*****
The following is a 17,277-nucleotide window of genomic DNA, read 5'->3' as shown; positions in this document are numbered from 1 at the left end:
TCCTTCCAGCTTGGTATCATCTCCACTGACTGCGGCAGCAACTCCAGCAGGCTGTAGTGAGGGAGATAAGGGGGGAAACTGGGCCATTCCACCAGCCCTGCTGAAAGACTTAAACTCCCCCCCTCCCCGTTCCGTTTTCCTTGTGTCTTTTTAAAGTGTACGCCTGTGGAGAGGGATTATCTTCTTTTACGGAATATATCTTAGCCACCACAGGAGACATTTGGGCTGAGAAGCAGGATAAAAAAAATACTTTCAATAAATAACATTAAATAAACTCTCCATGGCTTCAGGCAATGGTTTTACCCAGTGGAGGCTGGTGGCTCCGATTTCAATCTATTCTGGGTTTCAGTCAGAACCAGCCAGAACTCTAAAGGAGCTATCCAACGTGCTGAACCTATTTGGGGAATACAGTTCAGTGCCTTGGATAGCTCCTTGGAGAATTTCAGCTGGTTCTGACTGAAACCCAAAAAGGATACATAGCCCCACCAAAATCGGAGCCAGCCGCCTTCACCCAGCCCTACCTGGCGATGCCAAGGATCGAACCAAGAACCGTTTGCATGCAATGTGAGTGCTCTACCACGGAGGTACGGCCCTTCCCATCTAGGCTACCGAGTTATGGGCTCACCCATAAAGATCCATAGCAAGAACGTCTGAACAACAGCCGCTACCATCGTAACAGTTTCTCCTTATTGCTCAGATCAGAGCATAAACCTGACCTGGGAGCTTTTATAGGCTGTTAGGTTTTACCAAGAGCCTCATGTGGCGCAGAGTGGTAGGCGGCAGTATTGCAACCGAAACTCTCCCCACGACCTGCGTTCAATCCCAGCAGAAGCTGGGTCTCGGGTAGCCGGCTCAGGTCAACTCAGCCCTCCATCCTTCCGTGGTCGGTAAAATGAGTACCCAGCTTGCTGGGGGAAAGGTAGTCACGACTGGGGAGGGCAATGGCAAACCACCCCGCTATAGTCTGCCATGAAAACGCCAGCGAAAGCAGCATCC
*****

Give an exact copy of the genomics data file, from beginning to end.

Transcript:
The following is a 17,277-nucleotide window of genomic DNA, read 5'->3' as shown; positions in this document are numbered from 1 at the left end:
TCCTTCCAGCTTGGTATCATCTCCACTGACTGCGGCAGCAACTCCAGCAGGCTGTAGTGAGGGAGATAAGGGGGGAAACTGGGCCATTCCACCAGCCCTGCTGAAAGACTTAAACTCCCCCCCTCCCCGTTCCGTTTTCCTTGTGTCTTTTTAAAGTGTACGCCTGTGGAGAGGGATTATCTTCTTTTACGGAATATATCTTAGCCACCACAGGAGACATTTGGGCTGAGAAGCAGGATAAAAAAAATACTTTCAATAAATAACATTAAATAAACTCTCCATGGCTTCAGGCAATGGTTTTACCCAGTGGAGGCTGGTGGCTCCGATTTCAATCTATTCTGGGTTTCAGTCAGAACCAGCCAGAACTCTAAAGGAGCTATCCAACGTGCTGAACCTATTTGGGGAATACAGTTCAGTGCCTTGGATAGCTCCTTGGAGAATTTCAGCTGGTTCTGACTGAAACCCAAAAAGGATACATAGCCCCACCAAAATCGGAGCCAGCCGCCTTCACCCAGCCCTACCTGGCGATGCCAAGGATCGAACCAAGAACCGTTTGCATGCAATGTGAGTGCTCTACCACGGAGGTACGGCCCTTCCCATCTAGGCTACCGAGTTATGGGCTCACCCATAAAGATCCATAGCAAGAACGTCTGAACAACAGCCGCTACCATCGTAACAGTTTCTCCTTATTGCTCAGATCAGAGCATAAACCTGACCTGGGAGCTTTTATAGGCTGTTAGGTTTTACCAAGAGCCTCATGTGGCGCAGAGTGGTAGGCGGCAGTATTGCAACCGAAACTCTCCCCACGACCTGCGTTCAATCCCAGCAGAAGCTGGGTCTCGGGTAGCCGGCTCAGGTCAACTCAGCCCTCCATCCTTCCGTGGTCGGTAAAATGAGTACCCAGCTTGCTGGGGGAAAGGTAGTCACGACTGGGGAGGGCAATGGCAAACCACCCCGCTATAGTCTGCCATGAAAACGCCAGCGAAAGCAGCATCC